Hematopoietic precursor cells, including CD34-positive cells, may be obtained from any of a variety of blood products, including bone marrow, peripheral blood, umbilical cord blood, fetal liver, and spleen. Bone marrow is a particularly rich source of precursor cells (1-2% of marrow), but alternate sources may be preferable because of the discomfort associated with bone marrow aspiration. Bone marrow is typically aspirated from the iliac crest, but may be obtained from other sites (such as the sternum or vertebral bodies) if necessitated by prior or concurrent disease or therapy.
Peripheral blood contains fewer precursor cells (typically <1% of peripheral blood mononuclear cells), but is generally easier to obtain than bone marrow. The number of precursor cells circulating in peripheral blood can be increased by prior exposure of the donor to certain growth factors, such as, for example, G-CSF or SCF (KL), and/or certain drugs, such as, for example, 5-fluorouracil, cyclophosphamide or prednisone (Korbling and Martin, Plasma Ther. Transfer Technol. 9:119 (1980)). Peripheral blood collected from patients or donors who have been pretreated to increase the number of circulating CD34-positive cells is referred to as having been "mobilized." Depending upon the volume which is desired, blood may be obtained by venipuncture or by one or more aphereses, for example, on a COBE 2997 blood separator. Precursor cells can also be obtained from umbilical cord blood at the time of delivery, either by simple gravity-induced drainage or manual expression as described in U.S. Pat. No. 5,004,681, incorporated herein by reference.
Although one can readily separate a bone marrow or peripheral blood specimen or apheresis product into precursor and mature cells, (such as CD34-positive and CD34-negative populations), it is generally preferred to prepare a buffy coat or mononuclear cell fraction from these specimens first, prior to separation into the respective populations. Methods for the preparation of buffy coats and mononuclear cell fractions are well-known in the art (Kumar and Lykke, Pathology 16:53 (1984)).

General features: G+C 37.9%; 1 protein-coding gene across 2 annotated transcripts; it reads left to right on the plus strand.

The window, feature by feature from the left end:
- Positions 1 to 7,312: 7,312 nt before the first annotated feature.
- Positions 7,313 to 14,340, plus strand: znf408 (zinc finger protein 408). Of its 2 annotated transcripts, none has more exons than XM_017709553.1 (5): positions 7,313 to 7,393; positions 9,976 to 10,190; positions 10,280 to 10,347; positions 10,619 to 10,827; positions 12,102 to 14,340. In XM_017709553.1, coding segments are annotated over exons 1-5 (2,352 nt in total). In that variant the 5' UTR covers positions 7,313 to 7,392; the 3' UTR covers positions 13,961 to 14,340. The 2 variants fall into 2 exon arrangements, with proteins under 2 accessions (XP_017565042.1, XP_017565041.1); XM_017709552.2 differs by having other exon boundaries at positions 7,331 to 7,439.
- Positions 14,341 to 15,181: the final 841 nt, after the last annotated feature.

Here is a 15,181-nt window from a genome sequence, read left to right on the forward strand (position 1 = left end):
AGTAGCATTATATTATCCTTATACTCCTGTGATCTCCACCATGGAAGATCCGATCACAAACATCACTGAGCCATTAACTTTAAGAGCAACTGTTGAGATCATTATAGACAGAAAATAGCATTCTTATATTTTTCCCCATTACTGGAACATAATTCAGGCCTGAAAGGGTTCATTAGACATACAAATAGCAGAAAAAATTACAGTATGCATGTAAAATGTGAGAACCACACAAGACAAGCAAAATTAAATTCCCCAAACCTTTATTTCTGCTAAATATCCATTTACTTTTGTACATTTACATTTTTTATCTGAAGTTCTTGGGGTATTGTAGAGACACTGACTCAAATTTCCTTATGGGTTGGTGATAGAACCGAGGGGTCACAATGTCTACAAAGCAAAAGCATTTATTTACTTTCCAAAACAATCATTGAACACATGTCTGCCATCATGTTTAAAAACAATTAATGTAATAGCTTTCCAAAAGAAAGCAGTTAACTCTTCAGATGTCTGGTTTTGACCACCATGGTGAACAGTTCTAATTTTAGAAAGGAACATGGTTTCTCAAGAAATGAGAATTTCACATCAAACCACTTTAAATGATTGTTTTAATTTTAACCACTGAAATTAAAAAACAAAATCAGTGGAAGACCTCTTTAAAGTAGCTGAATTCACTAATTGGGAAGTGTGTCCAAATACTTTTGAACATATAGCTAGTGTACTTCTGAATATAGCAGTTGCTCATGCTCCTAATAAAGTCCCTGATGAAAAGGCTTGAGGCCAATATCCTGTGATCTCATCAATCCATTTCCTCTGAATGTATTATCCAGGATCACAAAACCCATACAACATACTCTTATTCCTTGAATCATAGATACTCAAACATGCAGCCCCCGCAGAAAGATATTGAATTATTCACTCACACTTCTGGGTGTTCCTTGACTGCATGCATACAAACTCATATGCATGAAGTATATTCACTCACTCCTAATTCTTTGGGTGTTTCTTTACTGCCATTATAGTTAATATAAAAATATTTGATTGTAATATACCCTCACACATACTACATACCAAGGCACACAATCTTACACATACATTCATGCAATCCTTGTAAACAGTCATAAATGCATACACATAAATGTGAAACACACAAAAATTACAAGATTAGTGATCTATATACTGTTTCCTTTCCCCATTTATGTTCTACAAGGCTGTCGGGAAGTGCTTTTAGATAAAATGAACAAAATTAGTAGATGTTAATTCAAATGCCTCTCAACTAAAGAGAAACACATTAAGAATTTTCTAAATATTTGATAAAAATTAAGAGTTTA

Separation of precursor cells from more mature cells can be accomplished by any of a variety of methods known to those skilled in the art, including immunoaffinity chromatography (Basch et al., J. Immunol. Methods 56:269 (1983)), fluorescence-activated cell sorting, panning (Wysocki and Sato, Proc. Natl. Acad. Sci. USA 15:2844 (1978)), magnetic-activated cell sorting (Miltenyi et al., Cytometry 11:231 (1990)), and cytolysis. Generally, separation of a heterogeneous population of cells, such as in a bone marrow aspirate or a peripheral blood specimen or apheresis product, into target (such as, CD34-positive) and non-target (such as, CD34-negative) fractions is rarely complete. For the purposes of the present invention, separation is considered to have been accomplished if the target fraction is comprised of at least about 20% precursor cells, more often about 50% precursor cells, and preferably about 70% precursor cells. In addition, it may be desirable to keep the total numbers of mature hematopoietic cells, such as platelets, granulocytes, and red cells, as low as possible in order to prevent clumping and the release of degradative enzymes which can adversely affect the recovery and viability of engrafting cells, especially after freezing and thawing. More specifically, it may be desirable that the target fraction be comprised of less than about 5% platelets, 50% granulocytes, and 10% red cells and, preferably, less than about 1% platelets, 25% granulocytes, and 1% red cells.
Precursor cells may be positively selected or negatively selected. By positive selection is meant the capture of cells by some means, usually immunological, on the basis of their expression of a specific characteristic or set of characteristics (usually an antigen(s) expressed at the cell surface). For example, CD34-positive cells can be positively selected by any of the above methods (except cytolysis, which would result in destruction of the desired cells) on the basis of their expression of the CD34 antigen utilizing an anti-CD34 antibody, such as the monoclonal antibodies 12.8, My-10, and 8G12 (commercially available from Becton Dickinson Co., Mountain View, Calif.), or Q-Bend 10 (commercially available from Biosystems Ltd., Waterbeach, Cambridge, England).
Negative selection means the exclusion or depletion of cells by some means, usually immunological, on the basis of their lack of expression of a specific characteristic or set of characteristics (again, usually a surface antigen). For example, CD34-positive cells can be negatively selected by any of the above methods on the basis of their lack of expression of lineage-defining antigens, such as CD 19 (for B lymphocytes), CD3 (for T lymphocytes), CD56 (for NK cells), etc., utilizing antibodies to the above-mentioned and other lineage-defining antigens. By using a cocktail or mixture of monoclonal antibodies directed to red cell, platelet, granulocyte, lymphocyte and/or tumor cell antigens, it is possible to leave behind a population of cells which is highly enriched for CD34-positive cells. Numerous monoclonal and polyclonal antibodies suitable for this purpose are known in the art (see Leukocyte Typing IV, Knopp et al. (eds.), Oxford UP, 1989) and are commercially available from a wide variety of sources (for example, Becton Dickinson Co., Mountain View, Calif.; Coulter Immunology, Hialeah, Fla.; Ortho Diagnostics, Raritan, N.J., etc.).